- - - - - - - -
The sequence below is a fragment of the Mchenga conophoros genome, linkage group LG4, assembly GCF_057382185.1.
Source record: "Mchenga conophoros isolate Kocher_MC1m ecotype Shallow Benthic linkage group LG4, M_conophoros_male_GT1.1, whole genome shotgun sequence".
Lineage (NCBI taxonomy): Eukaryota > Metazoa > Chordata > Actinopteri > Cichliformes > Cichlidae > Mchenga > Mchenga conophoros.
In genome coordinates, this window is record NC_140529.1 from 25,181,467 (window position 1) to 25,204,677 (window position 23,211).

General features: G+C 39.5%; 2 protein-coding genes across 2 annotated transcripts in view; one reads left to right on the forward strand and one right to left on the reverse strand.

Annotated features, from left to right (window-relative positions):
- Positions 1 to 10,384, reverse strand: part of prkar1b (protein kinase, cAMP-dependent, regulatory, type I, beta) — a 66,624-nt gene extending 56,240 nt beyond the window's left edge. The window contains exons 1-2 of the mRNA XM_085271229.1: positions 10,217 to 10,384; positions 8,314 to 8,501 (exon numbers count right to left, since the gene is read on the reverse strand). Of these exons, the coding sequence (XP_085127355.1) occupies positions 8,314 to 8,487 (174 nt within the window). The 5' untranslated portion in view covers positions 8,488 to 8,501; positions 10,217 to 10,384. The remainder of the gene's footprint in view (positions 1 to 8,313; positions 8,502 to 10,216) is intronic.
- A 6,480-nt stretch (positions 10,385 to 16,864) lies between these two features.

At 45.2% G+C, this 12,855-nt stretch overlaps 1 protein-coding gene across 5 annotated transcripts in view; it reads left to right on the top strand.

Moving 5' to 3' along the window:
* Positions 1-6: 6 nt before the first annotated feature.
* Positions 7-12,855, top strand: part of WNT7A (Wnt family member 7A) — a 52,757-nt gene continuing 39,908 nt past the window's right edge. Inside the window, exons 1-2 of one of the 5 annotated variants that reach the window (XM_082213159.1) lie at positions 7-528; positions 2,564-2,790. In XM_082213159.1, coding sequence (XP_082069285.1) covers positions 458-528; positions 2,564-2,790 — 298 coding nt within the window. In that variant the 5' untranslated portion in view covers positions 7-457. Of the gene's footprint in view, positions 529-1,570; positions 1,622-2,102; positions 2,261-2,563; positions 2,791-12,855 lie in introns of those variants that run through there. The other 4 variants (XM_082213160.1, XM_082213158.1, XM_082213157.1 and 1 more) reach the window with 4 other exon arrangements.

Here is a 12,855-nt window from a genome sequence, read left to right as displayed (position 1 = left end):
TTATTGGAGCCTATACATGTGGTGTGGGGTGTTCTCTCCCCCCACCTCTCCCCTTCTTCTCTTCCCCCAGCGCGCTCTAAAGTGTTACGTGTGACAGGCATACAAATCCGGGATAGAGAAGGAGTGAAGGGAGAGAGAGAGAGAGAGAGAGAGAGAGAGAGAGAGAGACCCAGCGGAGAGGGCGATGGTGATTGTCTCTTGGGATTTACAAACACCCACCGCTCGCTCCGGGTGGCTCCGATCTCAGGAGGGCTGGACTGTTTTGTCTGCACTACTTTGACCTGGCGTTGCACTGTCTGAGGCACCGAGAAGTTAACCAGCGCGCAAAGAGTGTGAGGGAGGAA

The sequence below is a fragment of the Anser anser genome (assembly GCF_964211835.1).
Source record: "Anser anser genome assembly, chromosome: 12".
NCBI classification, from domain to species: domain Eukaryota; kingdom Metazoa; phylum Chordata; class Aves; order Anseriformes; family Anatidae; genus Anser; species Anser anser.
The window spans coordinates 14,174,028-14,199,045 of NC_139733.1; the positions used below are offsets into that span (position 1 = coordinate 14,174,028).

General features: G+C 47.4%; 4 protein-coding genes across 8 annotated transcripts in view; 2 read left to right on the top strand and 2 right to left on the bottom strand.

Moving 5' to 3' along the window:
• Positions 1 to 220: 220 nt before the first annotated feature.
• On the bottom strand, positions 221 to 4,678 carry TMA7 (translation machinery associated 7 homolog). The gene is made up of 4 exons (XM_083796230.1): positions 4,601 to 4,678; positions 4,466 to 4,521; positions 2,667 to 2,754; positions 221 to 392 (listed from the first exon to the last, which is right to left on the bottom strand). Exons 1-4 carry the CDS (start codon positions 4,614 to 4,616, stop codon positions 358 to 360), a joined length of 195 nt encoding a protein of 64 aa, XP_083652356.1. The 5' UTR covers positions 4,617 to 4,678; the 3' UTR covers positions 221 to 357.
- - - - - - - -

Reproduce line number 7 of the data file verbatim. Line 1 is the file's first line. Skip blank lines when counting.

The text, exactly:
- Positions 1 to 10,384, reverse strand: part of prkar1b (protein kinase, cAMP-dependent, regulatory, type I, beta) — a 66,624-nt gene extending 56,240 nt beyond the window's left edge. The window contains exons 1-2 of the mRNA XM_085271229.1: positions 10,217 to 10,384; positions 8,314 to 8,501 (exon numbers count right to left, since the gene is read on the reverse strand). Of these exons, the coding sequence (XP_085127355.1) occupies positions 8,314 to 8,487 (174 nt within the window). The 5' untranslated portion in view covers positions 8,488 to 8,501; positions 10,217 to 10,384. The remainder of the gene's footprint in view (positions 1 to 8,313; positions 8,502 to 10,216) is intronic.